**Microsoft Excel** facilitates many basic mathematical operations, including the ability to **divide numbers**. It is possible to divide them in a single cell, in several or even in different columns.

We have already talked about Microsoft Excel on several occasions and we have helped you with a large number of very useful, simple and quick guides. Thanks to this interesting program we will be able to count cells with text, create segmentations, dynamic tables, combine data from spreadsheets, manage formatting rules, etc. In a few words, we find ourselves with an extremely useful program that, if we learn to use correctly, we can get a lot of use out of it.

## Split numbers in a single cell in Excel

We can split numbers in a single cell by entering a simple formula. The first thing we will do is open Excel and select the cell in which we want to enter the formula. Once that’s selected, we’ll enter this formula: =a/b

We’ll need to replace a and b with the numbers we’d like to use. So, if we want to divide 100 by 4, we will have to enter the following: =100/4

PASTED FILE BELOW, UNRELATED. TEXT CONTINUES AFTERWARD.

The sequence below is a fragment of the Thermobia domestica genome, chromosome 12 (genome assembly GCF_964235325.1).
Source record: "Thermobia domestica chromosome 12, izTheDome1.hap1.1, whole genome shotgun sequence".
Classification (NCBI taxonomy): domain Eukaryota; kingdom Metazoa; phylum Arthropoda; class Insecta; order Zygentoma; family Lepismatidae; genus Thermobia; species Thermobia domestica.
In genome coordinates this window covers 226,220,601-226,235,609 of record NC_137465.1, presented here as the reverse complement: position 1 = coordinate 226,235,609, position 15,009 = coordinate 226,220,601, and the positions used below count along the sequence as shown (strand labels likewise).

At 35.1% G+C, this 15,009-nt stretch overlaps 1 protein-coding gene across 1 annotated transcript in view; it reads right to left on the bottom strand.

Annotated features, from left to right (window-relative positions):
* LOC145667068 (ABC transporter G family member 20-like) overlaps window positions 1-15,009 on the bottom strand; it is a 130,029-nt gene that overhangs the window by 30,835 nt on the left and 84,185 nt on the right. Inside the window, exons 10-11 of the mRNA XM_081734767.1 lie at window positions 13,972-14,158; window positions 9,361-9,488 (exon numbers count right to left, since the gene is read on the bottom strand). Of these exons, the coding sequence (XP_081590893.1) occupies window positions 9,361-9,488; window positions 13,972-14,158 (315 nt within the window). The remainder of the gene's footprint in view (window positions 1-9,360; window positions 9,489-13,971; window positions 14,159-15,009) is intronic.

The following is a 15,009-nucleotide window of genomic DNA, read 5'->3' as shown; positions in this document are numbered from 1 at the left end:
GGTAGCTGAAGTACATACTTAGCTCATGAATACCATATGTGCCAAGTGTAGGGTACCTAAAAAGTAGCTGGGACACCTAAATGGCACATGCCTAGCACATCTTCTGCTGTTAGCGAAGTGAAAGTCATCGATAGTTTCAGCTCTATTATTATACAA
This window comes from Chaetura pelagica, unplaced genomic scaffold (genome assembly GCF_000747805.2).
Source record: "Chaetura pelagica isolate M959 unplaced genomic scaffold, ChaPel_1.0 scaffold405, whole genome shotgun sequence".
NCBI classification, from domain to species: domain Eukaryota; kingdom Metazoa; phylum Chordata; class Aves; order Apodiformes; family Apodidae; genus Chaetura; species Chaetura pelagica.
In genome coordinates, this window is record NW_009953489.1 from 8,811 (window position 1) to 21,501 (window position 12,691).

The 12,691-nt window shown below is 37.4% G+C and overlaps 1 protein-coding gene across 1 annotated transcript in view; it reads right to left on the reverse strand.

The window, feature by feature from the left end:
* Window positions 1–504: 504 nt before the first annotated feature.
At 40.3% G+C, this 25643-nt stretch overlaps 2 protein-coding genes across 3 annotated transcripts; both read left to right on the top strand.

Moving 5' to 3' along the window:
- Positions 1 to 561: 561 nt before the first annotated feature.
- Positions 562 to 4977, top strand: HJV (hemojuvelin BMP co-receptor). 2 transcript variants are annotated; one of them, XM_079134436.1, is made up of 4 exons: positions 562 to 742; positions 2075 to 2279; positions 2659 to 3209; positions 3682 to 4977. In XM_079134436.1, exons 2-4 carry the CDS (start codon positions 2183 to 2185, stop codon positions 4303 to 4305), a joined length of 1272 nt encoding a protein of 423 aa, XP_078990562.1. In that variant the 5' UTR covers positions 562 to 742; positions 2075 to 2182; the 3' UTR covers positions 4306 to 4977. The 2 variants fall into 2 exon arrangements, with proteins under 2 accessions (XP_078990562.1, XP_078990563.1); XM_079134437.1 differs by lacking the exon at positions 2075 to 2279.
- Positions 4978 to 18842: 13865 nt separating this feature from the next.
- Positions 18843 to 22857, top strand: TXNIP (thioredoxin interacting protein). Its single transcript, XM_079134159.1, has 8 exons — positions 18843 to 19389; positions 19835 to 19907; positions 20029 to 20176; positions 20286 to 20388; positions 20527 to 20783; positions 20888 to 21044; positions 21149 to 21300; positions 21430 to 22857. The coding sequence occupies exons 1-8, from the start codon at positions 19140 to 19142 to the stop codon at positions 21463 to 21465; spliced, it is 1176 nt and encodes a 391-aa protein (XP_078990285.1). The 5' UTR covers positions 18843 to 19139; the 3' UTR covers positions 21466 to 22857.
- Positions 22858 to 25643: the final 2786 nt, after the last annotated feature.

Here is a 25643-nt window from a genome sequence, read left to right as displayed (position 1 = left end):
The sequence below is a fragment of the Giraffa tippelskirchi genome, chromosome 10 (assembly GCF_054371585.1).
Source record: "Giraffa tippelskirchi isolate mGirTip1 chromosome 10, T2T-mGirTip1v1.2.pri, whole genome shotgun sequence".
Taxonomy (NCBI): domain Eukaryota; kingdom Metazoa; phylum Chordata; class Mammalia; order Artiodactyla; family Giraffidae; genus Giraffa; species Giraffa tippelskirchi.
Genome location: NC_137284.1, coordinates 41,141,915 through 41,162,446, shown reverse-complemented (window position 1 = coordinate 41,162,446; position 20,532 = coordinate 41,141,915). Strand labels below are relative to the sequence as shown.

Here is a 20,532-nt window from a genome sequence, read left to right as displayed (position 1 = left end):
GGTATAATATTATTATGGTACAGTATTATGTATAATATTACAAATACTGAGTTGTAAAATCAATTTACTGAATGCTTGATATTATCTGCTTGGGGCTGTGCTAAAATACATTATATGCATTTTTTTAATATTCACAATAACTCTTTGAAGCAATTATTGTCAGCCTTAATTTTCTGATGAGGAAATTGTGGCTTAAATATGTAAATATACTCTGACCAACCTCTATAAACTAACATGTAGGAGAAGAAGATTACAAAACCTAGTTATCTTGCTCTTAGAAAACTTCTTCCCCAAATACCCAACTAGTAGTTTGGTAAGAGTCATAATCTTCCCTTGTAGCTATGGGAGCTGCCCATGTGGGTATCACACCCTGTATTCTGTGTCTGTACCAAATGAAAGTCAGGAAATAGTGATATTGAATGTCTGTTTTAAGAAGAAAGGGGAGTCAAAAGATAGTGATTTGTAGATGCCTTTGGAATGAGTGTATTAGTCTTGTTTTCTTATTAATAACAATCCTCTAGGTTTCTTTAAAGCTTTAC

One thing to keep in mind is that it is important to type the equal sign (=) at the beginning of the formula or Excel will interpret the input as a date.

We will press “Enter” and we will be able to visualize the result.

## How to do it in multiple cells

If we have data in multiple cells, we can enter a simple formula in a blank cell to receive the quotient. For example, let’s say we have 100 in cell B2 and 4 in cell B3, and you want the quotient of these two numbers. In a blank cell we will enter: =B2/B3

This formula will extract all the data from each cell for the calculation. We will press “Enter” and we will see the result.

## Divide a column of numbers (by a constant number)

Another thing we can do is divide a column of numbers by a number in a different cell. To serve as an example, suppose cells A1-A16 each have a number and we want to divide them by the number contained in cell C1.

The first thing we will do is select cell B2, which is where the output of the first formula will be found. In B2 we will have to enter the following formula: =A1/$C$1 and press “Enter” to see the result.

The $ sign tells Excel, in this case, that the number in cell C1 is absolute. Which means that if we click and drag the formula in B1 down, the A1 part of the formula will change to A2, A3, etc., while C1 will stay the same.

In order to quickly get the quotient of the rest of the numbers in the column, we’ll need to click and drag on the corner of cell B1 to repeat the shape in all cells.